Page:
The AEC Routemaster was presented to the public for the first time in 1954. Compared with the previous bus types the Routemaster, with its integral chassis and bodywork design, was considered to be a real innovation. The double-decker, which was mass produced from 1958, was in particular characterised by the open boarding platform on the rear left allowing quick hop on and off . At the end of the 1950s a change in regulations allowed in addition the operation of over thirty-foot long buses on only two axles. Some Routemasters were subsequently divided in the middle and a central bay inserted in the middle recognisable by square windows. The new bus type, the Routemaster Lengthened, in short RML, now had room for a total of 72 passengers. The resounding success with 15 test vehicles persuaded London Transport to order a further 500 of the RMLs, which were produced from 1965 to 1968. In the 1970s more and more RMLs were in service in central London. With the constant presence of the double-deckers, kept in the typical red, on almost all routes the image of the Routemaster as a typical symbol of London was noticeably consolidated. Not until in 2005, after almost 50 years of continuous use, was the general operation of this hallmark of London discontinued.ROUTEMASTER is a registered trademark of Transport for London.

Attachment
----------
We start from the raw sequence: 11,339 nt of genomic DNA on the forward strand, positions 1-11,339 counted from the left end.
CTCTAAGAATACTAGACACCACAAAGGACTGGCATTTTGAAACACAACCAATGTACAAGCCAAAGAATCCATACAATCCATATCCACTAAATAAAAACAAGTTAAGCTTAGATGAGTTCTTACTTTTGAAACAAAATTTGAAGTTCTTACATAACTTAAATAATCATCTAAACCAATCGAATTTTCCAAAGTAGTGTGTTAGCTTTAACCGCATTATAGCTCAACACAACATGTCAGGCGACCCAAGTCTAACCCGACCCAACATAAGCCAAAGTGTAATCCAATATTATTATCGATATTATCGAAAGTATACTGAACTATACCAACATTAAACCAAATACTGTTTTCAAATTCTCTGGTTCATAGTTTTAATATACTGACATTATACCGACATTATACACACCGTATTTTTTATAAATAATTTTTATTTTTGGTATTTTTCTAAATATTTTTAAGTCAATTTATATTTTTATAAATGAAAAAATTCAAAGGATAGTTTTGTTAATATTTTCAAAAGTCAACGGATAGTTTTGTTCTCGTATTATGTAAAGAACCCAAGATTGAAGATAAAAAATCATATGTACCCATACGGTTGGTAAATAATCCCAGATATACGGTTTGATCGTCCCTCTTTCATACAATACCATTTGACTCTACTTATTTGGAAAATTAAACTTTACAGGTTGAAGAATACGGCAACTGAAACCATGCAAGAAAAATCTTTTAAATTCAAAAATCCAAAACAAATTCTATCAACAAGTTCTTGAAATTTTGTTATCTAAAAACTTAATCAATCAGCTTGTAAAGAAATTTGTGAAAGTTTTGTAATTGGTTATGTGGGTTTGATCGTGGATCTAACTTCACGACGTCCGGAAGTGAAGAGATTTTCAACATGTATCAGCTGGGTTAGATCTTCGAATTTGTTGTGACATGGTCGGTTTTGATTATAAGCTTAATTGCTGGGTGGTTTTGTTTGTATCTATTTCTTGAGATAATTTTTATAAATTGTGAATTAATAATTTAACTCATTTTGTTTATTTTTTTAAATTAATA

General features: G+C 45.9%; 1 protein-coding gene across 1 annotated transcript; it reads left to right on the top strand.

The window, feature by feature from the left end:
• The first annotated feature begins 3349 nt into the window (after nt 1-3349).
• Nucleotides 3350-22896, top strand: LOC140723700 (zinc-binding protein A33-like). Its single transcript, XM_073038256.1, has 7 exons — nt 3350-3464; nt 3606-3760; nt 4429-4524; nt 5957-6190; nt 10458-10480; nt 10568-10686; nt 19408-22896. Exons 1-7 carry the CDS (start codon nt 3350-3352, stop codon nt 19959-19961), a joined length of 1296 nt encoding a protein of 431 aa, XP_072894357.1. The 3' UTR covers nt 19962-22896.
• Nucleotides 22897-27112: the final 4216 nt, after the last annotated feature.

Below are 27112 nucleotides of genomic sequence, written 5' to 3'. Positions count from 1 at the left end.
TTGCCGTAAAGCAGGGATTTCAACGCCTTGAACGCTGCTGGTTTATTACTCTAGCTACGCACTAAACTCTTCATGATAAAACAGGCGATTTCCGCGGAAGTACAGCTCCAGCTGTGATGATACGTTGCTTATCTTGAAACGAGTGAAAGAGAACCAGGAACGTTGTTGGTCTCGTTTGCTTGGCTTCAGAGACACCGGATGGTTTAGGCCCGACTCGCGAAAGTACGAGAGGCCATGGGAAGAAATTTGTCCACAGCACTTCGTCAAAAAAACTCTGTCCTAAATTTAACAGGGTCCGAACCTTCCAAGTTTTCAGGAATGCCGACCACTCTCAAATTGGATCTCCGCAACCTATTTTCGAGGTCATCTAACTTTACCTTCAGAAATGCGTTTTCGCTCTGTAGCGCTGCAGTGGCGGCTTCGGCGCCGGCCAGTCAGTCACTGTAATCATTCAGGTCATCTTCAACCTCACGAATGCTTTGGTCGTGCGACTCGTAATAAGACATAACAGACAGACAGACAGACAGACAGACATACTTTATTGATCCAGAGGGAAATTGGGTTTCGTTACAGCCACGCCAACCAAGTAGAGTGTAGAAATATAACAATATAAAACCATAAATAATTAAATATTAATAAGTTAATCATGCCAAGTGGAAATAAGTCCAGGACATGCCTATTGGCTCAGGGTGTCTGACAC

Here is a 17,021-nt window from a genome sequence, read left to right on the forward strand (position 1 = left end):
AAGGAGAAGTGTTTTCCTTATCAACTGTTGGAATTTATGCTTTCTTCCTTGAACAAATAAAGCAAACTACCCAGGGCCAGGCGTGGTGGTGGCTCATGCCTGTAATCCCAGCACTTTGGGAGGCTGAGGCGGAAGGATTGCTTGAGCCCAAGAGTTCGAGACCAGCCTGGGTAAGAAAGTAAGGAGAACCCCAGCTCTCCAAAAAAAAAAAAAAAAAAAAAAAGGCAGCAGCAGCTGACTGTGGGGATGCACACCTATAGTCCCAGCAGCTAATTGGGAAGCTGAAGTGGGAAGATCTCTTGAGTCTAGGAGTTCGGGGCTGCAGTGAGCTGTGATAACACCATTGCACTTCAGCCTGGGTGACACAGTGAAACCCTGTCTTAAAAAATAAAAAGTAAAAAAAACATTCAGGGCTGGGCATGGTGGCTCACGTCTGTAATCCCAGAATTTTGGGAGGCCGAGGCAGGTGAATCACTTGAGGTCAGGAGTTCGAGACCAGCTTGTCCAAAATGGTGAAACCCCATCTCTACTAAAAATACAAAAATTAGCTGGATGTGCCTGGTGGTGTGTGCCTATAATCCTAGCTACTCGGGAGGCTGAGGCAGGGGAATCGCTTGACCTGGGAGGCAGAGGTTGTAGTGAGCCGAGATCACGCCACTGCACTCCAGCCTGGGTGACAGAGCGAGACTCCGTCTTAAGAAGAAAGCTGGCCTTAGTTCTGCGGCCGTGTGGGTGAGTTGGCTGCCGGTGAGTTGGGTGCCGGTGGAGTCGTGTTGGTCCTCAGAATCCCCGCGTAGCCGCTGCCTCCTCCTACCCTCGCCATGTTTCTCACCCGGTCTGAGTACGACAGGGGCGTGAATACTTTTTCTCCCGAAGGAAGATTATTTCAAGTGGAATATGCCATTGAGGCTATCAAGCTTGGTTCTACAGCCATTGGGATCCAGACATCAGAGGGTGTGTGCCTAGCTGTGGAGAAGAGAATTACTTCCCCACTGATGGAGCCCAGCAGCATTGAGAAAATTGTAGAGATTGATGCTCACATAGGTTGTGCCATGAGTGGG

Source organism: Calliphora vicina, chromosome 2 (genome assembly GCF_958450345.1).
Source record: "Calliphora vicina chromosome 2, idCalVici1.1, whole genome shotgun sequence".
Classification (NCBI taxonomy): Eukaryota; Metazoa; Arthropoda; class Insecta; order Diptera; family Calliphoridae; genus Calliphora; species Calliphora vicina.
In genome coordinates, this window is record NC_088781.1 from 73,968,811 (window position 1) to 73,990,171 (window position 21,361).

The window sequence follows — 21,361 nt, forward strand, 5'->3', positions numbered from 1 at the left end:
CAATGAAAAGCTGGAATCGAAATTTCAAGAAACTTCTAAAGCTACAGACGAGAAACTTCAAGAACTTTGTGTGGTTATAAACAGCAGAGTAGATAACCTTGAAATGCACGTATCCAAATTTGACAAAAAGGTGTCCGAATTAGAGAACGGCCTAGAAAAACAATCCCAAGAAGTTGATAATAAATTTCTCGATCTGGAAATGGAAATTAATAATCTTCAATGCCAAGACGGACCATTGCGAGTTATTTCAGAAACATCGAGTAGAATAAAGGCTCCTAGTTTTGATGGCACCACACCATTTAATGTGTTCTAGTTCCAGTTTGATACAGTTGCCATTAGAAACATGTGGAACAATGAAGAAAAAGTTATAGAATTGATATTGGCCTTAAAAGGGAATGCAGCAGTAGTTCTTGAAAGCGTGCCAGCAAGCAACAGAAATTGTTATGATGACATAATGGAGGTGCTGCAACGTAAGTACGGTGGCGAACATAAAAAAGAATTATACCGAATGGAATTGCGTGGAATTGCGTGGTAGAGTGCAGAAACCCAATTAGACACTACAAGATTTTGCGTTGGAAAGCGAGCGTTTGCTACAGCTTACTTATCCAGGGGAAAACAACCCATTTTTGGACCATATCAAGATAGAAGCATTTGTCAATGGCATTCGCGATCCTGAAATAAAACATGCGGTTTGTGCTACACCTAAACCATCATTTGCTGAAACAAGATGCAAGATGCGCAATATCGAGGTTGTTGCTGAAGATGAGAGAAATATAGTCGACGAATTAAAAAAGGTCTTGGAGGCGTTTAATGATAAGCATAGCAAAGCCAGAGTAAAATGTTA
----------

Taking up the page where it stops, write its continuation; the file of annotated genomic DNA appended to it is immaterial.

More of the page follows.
- Multi-part body panels- Detailed reproduction of the surface structures- Reproduction of the complete passenger area with 72 seats- Detailed cockpit- Multi-part Leyland and Scania engine- Moveable bonnet- Multipart underfloor- Rotating tyres- Typical open entrance area- Two separate passenger decks- Optionally removable roof segment- Lots of transparent parts- Transfer picture for two RML versions